Background: Dolutegravir (DTG) is a second-generation integrase strand transfer inhibitor with low side-effects and superior treatment outcomes for people living with HIV-1 when compared to other antiretroviral drugs currently in use in low-income countries. Though some cases have been described, HIV-1 resistance to DTG is rare in clinical settings when DTG is used as part of a combination therapy. The use of DTG in first-line antiretroviral therapy (ART) regimens was recommended by the World Health Organisation in 2018 and was adopted by the Government of Lesotho in 2019. DTG now forms part of the recommended first-line therapy for many ART-naïve patients in Lesotho. In addition, many patients on a non-DTG-based first-line ART regimen whose last viral load was undetectable and performed within the last six months will be moved to a DTG-based regimen.
Objectives: Despite the positive health outcomes observed in patients receiving DTG-based ART in high-income countries and in clinical trial settings, there is little data on virologic outcomes of patients on DTG during large-scale implementation in low- and lower middle-income countries. While the Ministry of Health of Lesotho has selected a conservative approach, there is a small risk that some patients transitioning to a DTG-based regimen will be placed on a functional monotherapy. Furthermore, there are concerns as to psychological side-effects, observed weight gain, and potential teratogenic effects of DTG in early pregnancy. In this observational study, we intend to assess the virologic outcomes (viral suppression rates as well as potential drug resistance) as well as side-effects of people living with HIV-1 and transitioning to a DTG-based ART regimen in Lesotho.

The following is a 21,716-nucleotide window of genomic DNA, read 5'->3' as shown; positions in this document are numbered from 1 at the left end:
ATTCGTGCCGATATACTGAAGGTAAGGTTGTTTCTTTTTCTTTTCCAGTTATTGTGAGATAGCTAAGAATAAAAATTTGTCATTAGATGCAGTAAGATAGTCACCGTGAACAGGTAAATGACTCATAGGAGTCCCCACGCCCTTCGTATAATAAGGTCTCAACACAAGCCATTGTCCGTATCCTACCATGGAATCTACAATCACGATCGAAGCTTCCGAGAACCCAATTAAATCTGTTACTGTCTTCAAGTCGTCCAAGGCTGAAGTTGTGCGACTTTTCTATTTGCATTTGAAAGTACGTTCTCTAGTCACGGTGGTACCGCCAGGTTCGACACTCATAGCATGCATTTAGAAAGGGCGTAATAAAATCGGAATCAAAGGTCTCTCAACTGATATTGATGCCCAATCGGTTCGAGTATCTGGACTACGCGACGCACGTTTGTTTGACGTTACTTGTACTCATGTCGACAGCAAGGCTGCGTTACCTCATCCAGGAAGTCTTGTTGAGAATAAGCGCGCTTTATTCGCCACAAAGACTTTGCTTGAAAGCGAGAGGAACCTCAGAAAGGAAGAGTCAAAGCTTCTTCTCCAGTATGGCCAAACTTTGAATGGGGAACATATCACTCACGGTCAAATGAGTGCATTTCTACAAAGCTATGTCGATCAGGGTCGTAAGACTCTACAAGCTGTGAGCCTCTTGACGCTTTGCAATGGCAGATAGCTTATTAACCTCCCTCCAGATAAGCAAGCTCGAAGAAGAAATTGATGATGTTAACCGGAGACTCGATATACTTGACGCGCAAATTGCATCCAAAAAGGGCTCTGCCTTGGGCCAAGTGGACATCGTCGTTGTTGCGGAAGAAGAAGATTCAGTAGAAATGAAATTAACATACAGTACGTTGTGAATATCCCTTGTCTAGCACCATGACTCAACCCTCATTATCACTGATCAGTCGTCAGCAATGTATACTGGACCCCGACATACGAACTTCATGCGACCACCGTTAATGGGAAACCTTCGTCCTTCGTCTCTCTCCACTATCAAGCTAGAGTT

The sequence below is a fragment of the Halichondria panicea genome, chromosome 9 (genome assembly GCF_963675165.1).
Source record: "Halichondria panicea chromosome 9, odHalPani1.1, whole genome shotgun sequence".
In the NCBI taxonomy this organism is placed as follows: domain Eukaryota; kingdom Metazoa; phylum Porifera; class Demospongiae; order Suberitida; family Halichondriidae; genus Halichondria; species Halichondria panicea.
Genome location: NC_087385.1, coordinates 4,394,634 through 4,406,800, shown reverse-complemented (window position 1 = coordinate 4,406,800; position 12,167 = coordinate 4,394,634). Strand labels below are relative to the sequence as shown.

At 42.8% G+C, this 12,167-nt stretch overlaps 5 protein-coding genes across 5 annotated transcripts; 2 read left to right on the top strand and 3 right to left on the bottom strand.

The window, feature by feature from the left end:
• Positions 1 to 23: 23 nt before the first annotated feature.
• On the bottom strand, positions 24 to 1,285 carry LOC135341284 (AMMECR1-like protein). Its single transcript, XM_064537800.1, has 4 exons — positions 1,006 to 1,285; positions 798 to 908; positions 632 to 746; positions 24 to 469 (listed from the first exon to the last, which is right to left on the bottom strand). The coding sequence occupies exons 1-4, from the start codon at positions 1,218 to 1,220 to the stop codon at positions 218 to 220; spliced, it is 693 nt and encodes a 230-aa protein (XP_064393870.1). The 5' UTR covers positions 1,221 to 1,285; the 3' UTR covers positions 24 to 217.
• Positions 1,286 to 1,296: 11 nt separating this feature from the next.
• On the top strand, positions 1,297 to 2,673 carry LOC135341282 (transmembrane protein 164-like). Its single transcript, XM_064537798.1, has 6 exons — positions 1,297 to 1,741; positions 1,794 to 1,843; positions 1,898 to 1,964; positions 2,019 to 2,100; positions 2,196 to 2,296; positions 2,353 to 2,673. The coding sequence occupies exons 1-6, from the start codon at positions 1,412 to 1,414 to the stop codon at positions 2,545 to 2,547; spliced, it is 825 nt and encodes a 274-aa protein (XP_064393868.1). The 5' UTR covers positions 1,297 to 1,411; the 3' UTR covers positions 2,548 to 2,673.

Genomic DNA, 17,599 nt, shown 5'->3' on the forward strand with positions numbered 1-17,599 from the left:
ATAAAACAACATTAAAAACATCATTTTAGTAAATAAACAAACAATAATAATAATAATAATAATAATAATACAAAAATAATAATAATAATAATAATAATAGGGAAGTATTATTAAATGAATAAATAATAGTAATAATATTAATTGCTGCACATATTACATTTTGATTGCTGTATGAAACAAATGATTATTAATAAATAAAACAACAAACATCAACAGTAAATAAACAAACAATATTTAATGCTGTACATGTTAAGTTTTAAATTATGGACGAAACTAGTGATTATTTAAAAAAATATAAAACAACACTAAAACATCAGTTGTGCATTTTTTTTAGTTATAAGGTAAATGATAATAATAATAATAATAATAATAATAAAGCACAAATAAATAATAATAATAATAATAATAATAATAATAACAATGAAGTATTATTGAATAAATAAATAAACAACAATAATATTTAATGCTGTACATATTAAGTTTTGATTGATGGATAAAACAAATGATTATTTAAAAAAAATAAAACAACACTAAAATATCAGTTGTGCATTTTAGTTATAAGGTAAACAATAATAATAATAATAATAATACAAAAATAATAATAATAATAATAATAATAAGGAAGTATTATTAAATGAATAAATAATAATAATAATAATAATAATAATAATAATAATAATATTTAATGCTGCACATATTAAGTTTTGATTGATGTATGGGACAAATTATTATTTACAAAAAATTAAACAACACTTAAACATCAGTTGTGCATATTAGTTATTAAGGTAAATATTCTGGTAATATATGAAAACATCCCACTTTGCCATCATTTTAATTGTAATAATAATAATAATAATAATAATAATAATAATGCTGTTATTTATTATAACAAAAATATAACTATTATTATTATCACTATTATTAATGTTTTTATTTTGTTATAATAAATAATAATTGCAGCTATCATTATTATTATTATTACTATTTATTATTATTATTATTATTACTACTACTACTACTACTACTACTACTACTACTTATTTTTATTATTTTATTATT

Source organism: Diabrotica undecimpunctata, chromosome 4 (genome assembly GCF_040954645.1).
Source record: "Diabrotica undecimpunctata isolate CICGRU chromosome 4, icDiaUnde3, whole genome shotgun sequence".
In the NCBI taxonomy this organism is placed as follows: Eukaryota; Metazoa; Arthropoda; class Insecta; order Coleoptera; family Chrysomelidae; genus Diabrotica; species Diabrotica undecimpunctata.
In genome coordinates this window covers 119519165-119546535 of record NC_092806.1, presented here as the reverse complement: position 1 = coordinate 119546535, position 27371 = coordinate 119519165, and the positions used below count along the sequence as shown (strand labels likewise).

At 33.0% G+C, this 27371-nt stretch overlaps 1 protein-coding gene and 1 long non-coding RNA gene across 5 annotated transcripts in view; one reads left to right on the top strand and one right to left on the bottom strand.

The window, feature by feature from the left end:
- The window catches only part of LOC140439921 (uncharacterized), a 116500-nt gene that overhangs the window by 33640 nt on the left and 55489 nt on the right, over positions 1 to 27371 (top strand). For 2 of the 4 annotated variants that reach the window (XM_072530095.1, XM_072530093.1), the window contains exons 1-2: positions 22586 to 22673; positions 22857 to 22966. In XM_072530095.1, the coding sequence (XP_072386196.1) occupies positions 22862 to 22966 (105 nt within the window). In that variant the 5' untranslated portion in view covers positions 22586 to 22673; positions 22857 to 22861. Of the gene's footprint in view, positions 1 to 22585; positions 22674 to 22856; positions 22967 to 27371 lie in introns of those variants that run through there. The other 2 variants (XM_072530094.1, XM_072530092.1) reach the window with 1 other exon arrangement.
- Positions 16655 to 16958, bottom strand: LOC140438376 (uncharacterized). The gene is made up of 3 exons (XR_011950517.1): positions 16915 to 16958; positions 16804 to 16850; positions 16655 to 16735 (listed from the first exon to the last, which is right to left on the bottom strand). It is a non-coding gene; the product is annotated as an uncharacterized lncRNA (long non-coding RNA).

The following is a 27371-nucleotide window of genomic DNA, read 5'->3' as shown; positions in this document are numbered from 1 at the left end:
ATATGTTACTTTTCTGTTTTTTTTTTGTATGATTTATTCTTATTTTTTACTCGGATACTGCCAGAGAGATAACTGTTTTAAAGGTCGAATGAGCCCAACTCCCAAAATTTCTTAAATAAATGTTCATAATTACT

Methods: DO-REAL is a cohort study enrolling people living with HIV who are eligible to receive a dolutegravir (DTG-) based antiretroviral therapy (ART) regimen according to the addendum to the national clinical guidelines of Lesotho on the use of antiretroviral therapy (2019). The study will take place at three hospitals in two districts (Butha-Buthe, Mokhotlong) in Lesotho, and aims to enrol over 2000 participants. Viral loads will be measured on the day of initiating a DTG-based regimen, as well as four, 12 and 24 months thereafter. In a post-hoc analysis, we will test for drug resistance in samples with a viral load of 100 c/mL or higher. Furthermore, a subset of participants will complete screenings for depression (PHQ-9), general health (SF-12), and HIV-related symptoms.
Project registration: clinicaltrials.gov/ct2/show/NCT04238767
Funding: Swiss National Science Foundation (PCEFP3_181355)